On Jan. 27 this broader movement will show itself at the Vermont statehouse at the Vermonters Together: Building a Better Future March and Rally. The rally in Montpelier, Vt., a collaboration of eighteen local organizations including Middlebury’s Sunday Night Environmental Group, aims to call attention to the intersections of the respective movements represented and unite Vermonters to demand that legislators address the root causes of injustice in the state. Demands range from specific legislation like a stronger Renewable Energy Standard to broader asks like ensured investment in communities and support for farmers. A diverse lineup of speakers will offer an overview of the issues at hand and lay out a vision for how Vermont can be the state its people deserve.
So, what about Middlebury students? Middlebury students, most of whom come from out of state, are afforded the opportunity to live on a campus that itself perpetuates the idealized Vermont narrative: Local chocolate milk in the dining hall, carbon-neutral branding across campus and a shuttle to our own ski hill all curate the “authentic” Vermont experience. At the same time, Middlebury students are immersed in conversations of systemic injustice, broken policies and rampant inequality across the globe. Many students feel called to use their education to dedicate some piece of their future career to making a positive impact. But in doing so, we fail to look at the present, at the local community in which we are so lucky to live and at the injustices that exist right here.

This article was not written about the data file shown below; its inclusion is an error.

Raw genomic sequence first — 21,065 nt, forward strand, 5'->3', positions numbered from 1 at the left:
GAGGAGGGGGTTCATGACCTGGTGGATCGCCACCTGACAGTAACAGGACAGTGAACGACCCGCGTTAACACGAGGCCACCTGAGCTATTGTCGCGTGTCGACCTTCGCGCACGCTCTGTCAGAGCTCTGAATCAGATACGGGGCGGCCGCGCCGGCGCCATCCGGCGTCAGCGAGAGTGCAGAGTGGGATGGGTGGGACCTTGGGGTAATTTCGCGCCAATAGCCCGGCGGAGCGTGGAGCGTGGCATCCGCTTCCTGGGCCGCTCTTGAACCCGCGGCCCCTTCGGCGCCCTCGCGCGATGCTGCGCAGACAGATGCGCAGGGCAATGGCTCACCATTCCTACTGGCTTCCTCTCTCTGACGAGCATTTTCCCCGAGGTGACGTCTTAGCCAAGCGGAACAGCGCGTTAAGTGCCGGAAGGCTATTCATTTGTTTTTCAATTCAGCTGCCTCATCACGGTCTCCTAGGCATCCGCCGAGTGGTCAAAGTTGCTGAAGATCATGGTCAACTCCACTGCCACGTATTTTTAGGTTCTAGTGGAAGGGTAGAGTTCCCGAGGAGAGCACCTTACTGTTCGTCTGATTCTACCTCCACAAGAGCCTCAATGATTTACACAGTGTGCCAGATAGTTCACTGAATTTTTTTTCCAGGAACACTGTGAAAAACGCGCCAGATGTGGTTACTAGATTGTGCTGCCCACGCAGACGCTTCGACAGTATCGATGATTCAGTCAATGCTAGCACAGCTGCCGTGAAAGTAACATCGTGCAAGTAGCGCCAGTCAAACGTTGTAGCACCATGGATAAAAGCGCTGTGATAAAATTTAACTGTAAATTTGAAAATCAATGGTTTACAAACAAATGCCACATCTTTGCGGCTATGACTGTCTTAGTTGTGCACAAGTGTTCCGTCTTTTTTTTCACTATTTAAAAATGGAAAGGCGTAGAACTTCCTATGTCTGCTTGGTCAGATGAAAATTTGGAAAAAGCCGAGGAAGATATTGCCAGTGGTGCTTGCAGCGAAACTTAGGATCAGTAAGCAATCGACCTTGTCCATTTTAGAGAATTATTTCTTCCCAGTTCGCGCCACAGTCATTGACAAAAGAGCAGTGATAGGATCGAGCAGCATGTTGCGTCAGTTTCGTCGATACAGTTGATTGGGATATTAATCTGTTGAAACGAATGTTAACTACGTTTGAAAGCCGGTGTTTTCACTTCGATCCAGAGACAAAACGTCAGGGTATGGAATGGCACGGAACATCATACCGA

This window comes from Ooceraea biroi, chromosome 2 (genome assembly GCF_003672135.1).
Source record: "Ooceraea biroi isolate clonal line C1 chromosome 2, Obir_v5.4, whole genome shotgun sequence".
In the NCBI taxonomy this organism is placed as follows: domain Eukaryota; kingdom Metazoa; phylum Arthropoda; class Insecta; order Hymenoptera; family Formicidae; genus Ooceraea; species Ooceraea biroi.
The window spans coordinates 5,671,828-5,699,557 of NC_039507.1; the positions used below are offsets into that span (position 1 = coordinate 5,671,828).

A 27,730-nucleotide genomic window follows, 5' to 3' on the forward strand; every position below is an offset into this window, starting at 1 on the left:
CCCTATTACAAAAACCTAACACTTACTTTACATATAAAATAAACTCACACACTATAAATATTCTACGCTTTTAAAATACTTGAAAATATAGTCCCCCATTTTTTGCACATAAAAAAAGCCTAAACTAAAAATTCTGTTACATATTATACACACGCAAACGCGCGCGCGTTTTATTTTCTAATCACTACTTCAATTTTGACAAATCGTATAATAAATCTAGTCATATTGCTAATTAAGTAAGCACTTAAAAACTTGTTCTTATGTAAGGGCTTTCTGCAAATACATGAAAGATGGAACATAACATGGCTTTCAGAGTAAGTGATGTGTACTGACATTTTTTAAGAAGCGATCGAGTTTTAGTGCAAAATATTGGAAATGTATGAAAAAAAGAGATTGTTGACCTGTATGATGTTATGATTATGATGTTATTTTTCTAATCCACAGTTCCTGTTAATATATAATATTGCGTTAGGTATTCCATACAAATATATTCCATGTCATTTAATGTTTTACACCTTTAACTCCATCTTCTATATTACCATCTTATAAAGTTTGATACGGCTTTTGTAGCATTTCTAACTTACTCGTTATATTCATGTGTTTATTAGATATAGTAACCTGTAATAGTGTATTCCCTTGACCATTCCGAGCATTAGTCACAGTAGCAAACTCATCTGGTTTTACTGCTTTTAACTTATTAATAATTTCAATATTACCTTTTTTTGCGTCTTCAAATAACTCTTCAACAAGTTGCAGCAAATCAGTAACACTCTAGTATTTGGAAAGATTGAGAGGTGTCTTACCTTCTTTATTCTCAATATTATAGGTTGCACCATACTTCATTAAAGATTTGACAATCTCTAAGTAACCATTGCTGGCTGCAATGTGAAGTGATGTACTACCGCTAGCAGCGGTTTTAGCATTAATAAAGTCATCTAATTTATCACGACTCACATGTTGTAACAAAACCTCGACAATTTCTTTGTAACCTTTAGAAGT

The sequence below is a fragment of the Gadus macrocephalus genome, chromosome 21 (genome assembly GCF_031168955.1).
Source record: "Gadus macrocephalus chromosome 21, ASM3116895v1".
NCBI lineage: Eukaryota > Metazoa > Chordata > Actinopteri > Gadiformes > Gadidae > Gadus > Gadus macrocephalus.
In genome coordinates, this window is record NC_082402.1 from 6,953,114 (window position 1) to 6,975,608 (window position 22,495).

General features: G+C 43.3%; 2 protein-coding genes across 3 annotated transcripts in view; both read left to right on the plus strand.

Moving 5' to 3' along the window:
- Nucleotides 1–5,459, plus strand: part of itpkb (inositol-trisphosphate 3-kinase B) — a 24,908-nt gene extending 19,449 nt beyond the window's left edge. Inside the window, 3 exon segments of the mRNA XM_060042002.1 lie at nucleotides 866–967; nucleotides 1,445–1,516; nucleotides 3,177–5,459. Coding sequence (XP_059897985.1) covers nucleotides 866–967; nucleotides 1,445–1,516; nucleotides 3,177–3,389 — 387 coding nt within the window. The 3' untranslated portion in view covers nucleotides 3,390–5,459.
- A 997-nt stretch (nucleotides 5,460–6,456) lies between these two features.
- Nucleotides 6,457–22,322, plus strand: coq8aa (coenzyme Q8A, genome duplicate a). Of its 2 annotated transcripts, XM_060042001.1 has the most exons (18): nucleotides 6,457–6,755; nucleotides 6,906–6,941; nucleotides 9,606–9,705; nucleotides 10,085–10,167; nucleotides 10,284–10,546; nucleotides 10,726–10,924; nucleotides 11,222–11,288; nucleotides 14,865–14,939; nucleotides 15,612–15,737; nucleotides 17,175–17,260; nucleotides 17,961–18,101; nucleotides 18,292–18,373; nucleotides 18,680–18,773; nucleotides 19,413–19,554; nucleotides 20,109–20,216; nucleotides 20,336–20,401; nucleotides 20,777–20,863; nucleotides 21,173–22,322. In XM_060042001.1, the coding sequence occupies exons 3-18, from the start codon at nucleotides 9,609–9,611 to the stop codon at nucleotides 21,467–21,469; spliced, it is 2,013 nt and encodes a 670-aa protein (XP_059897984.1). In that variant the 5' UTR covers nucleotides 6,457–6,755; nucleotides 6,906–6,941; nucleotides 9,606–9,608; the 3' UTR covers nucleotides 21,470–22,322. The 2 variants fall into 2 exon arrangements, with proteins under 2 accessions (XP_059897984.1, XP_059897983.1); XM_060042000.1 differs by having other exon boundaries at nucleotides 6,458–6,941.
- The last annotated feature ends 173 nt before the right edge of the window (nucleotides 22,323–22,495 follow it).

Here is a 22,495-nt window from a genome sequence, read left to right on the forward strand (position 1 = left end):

The voices of students matter. Students are seen as the future and historically, when students rally around a collective message in the face of injustice, positive change happens. And this era will be no different. Every politician, CEO, or person in power has a young person in their life, be they a child, grandchild, family member or friend, and therefore has some stake in the future they will leave behind for them. The rally represents an opportunity to look beyond the Vermont narrative, educate ourselves on the very real injustices in Vermont, and utilize our platform as students to advocate for a better future for all. In doing so, maybe we can push Vermont a little closer to that land of justice, clean air, mountains, and maple syrup. See the rally flyers around campus for more details and carpool info. I hope to see you there.